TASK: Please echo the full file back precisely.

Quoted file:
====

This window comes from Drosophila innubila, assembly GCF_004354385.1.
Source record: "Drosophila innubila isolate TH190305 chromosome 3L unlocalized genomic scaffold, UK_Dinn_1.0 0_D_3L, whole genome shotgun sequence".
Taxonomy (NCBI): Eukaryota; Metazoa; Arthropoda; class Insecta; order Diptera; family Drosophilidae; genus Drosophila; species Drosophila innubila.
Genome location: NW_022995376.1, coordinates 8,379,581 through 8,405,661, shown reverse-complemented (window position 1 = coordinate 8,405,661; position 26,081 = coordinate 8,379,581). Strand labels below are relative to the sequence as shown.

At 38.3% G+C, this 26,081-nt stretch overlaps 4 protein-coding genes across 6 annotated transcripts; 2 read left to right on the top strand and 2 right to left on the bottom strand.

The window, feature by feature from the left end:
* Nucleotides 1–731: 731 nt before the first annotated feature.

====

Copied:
This window comes from Drosophila innubila, assembly GCF_004354385.1.
Source record: "Drosophila innubila isolate TH190305 chromosome 3L unlocalized genomic scaffold, UK_Dinn_1.0 0_D_3L, whole genome shotgun sequence".
Taxonomy (NCBI): Eukaryota; Metazoa; Arthropoda; class Insecta; order Diptera; family Drosophilidae; genus Drosophila; species Drosophila innubila.
Genome location: NW_022995376.1, coordinates 8,379,581 through 8,405,661, shown reverse-complemented (window position 1 = coordinate 8,405,661; position 26,081 = coordinate 8,379,581). Strand labels below are relative to the sequence as shown.

At 38.3% G+C, this 26,081-nt stretch overlaps 4 protein-coding genes across 6 annotated transcripts; 2 read left to right on the top strand and 2 right to left on the bottom strand.

The window, feature by feature from the left end:
* Nucleotides 1–731: 731 nt before the first annotated feature.